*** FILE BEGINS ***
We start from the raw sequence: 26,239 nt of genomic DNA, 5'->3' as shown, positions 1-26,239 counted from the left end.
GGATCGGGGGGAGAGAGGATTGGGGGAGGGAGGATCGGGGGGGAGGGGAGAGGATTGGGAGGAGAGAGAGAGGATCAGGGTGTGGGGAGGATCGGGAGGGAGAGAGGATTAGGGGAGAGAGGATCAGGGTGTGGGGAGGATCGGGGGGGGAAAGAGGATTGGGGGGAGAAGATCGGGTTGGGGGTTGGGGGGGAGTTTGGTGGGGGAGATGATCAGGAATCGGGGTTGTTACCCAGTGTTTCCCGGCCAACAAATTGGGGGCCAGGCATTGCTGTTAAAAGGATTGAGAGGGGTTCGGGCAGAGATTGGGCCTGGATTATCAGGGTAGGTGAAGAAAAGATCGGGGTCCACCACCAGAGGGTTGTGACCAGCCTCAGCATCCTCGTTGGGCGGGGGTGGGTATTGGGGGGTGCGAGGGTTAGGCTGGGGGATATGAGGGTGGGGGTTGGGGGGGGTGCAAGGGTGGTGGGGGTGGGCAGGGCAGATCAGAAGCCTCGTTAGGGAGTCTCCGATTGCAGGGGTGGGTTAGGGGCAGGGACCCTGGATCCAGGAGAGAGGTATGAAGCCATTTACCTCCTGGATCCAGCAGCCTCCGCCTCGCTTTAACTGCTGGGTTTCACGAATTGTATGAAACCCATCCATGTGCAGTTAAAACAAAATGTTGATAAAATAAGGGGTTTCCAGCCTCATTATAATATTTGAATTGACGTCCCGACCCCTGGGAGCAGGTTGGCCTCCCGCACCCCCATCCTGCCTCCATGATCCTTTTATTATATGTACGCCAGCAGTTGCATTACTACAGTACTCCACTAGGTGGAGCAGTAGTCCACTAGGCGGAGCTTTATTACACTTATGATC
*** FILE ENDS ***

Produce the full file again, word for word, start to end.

We start from the raw sequence: 26,239 nt of genomic DNA, 5'->3' as shown, positions 1-26,239 counted from the left end.
GGATCGGGGGGAGAGAGGATTGGGGGAGGGAGGATCGGGGGGGAGGGGAGAGGATTGGGAGGAGAGAGAGAGGATCAGGGTGTGGGGAGGATCGGGAGGGAGAGAGGATTAGGGGAGAGAGGATCAGGGTGTGGGGAGGATCGGGGGGGGAAAGAGGATTGGGGGGAGAAGATCGGGTTGGGGGTTGGGGGGGAGTTTGGTGGGGGAGATGATCAGGAATCGGGGTTGTTACCCAGTGTTTCCCGGCCAACAAATTGGGGGCCAGGCATTGCTGTTAAAAGGATTGAGAGGGGTTCGGGCAGAGATTGGGCCTGGATTATCAGGGTAGGTGAAGAAAAGATCGGGGTCCACCACCAGAGGGTTGTGACCAGCCTCAGCATCCTCGTTGGGCGGGGGTGGGTATTGGGGGGTGCGAGGGTTAGGCTGGGGGATATGAGGGTGGGGGTTGGGGGGGGTGCAAGGGTGGTGGGGGTGGGCAGGGCAGATCAGAAGCCTCGTTAGGGAGTCTCCGATTGCAGGGGTGGGTTAGGGGCAGGGACCCTGGATCCAGGAGAGAGGTATGAAGCCATTTACCTCCTGGATCCAGCAGCCTCCGCCTCGCTTTAACTGCTGGGTTTCACGAATTGTATGAAACCCATCCATGTGCAGTTAAAACAAAATGTTGATAAAATAAGGGGTTTCCAGCCTCATTATAATATTTGAATTGACGTCCCGACCCCTGGGAGCAGGTTGGCCTCCCGCACCCCCATCCTGCCTCCATGATCCTTTTATTATATGTACGCCAGCAGTTGCATTACTACAGTACTCCACTAGGTGGAGCAGTAGTCCACTAGGCGGAGCTTTATTACACTTATGATC